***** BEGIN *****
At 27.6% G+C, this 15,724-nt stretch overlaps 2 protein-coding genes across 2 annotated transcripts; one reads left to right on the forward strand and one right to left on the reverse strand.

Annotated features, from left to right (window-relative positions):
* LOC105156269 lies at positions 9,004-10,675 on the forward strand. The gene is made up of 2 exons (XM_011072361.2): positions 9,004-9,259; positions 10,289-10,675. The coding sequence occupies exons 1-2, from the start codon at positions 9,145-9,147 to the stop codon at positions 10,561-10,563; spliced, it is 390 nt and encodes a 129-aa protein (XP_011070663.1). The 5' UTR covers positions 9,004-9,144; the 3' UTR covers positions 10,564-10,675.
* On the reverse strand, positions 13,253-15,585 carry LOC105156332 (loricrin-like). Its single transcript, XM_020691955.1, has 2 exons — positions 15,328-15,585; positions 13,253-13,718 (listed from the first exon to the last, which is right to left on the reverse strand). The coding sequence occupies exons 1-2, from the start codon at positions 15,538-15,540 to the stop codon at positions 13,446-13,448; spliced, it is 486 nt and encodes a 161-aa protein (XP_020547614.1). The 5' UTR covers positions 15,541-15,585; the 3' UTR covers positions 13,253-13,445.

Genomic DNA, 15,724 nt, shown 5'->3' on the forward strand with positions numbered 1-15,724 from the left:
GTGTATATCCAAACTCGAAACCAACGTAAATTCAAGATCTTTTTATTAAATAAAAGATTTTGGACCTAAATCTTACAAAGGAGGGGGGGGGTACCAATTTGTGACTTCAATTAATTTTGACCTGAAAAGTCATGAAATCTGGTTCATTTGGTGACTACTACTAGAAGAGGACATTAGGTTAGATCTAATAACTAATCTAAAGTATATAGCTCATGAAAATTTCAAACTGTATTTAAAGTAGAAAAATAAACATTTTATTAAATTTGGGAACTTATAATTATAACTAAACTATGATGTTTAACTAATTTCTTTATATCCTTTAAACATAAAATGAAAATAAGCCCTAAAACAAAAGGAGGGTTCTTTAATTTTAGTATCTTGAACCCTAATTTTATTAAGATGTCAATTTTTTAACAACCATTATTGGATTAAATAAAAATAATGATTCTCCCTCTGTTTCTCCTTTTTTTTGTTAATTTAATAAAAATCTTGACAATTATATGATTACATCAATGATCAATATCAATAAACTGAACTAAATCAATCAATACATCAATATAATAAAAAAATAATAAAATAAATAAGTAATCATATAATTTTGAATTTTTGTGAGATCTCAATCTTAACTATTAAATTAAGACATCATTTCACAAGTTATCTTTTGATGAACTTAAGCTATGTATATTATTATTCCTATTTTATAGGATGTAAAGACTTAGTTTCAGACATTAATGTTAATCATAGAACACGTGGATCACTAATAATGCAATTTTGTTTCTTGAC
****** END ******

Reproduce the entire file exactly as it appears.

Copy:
At 27.6% G+C, this 15,724-nt stretch overlaps 2 protein-coding genes across 2 annotated transcripts; one reads left to right on the forward strand and one right to left on the reverse strand.

Annotated features, from left to right (window-relative positions):
* LOC105156269 lies at positions 9,004-10,675 on the forward strand. The gene is made up of 2 exons (XM_011072361.2): positions 9,004-9,259; positions 10,289-10,675. The coding sequence occupies exons 1-2, from the start codon at positions 9,145-9,147 to the stop codon at positions 10,561-10,563; spliced, it is 390 nt and encodes a 129-aa protein (XP_011070663.1). The 5' UTR covers positions 9,004-9,144; the 3' UTR covers positions 10,564-10,675.
* On the reverse strand, positions 13,253-15,585 carry LOC105156332 (loricrin-like). Its single transcript, XM_020691955.1, has 2 exons — positions 15,328-15,585; positions 13,253-13,718 (listed from the first exon to the last, which is right to left on the reverse strand). The coding sequence occupies exons 1-2, from the start codon at positions 15,538-15,540 to the stop codon at positions 13,446-13,448; spliced, it is 486 nt and encodes a 161-aa protein (XP_020547614.1). The 5' UTR covers positions 15,541-15,585; the 3' UTR covers positions 13,253-13,445.

Genomic DNA, 15,724 nt, shown 5'->3' on the forward strand with positions numbered 1-15,724 from the left:
GTGTATATCCAAACTCGAAACCAACGTAAATTCAAGATCTTTTTATTAAATAAAAGATTTTGGACCTAAATCTTACAAAGGAGGGGGGGGGTACCAATTTGTGACTTCAATTAATTTTGACCTGAAAAGTCATGAAATCTGGTTCATTTGGTGACTACTACTAGAAGAGGACATTAGGTTAGATCTAATAACTAATCTAAAGTATATAGCTCATGAAAATTTCAAACTGTATTTAAAGTAGAAAAATAAACATTTTATTAAATTTGGGAACTTATAATTATAACTAAACTATGATGTTTAACTAATTTCTTTATATCCTTTAAACATAAAATGAAAATAAGCCCTAAAACAAAAGGAGGGTTCTTTAATTTTAGTATCTTGAACCCTAATTTTATTAAGATGTCAATTTTTTAACAACCATTATTGGATTAAATAAAAATAATGATTCTCCCTCTGTTTCTCCTTTTTTTTGTTAATTTAATAAAAATCTTGACAATTATATGATTACATCAATGATCAATATCAATAAACTGAACTAAATCAATCAATACATCAATATAATAAAAAAATAATAAAATAAATAAGTAATCATATAATTTTGAATTTTTGTGAGATCTCAATCTTAACTATTAAATTAAGACATCATTTCACAAGTTATCTTTTGATGAACTTAAGCTATGTATATTATTATTCCTATTTTATAGGATGTAAAGACTTAGTTTCAGACATTAATGTTAATCATAGAACACGTGGATCACTAATAATGCAATTTTGTTTCTTGAC